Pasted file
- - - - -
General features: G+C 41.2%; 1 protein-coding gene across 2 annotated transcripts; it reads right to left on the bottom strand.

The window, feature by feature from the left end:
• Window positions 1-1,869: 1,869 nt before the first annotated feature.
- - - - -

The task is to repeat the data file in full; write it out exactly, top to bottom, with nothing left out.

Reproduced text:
General features: G+C 41.2%; 1 protein-coding gene across 2 annotated transcripts; it reads right to left on the bottom strand.

The window, feature by feature from the left end:
• Window positions 1-1,869: 1,869 nt before the first annotated feature.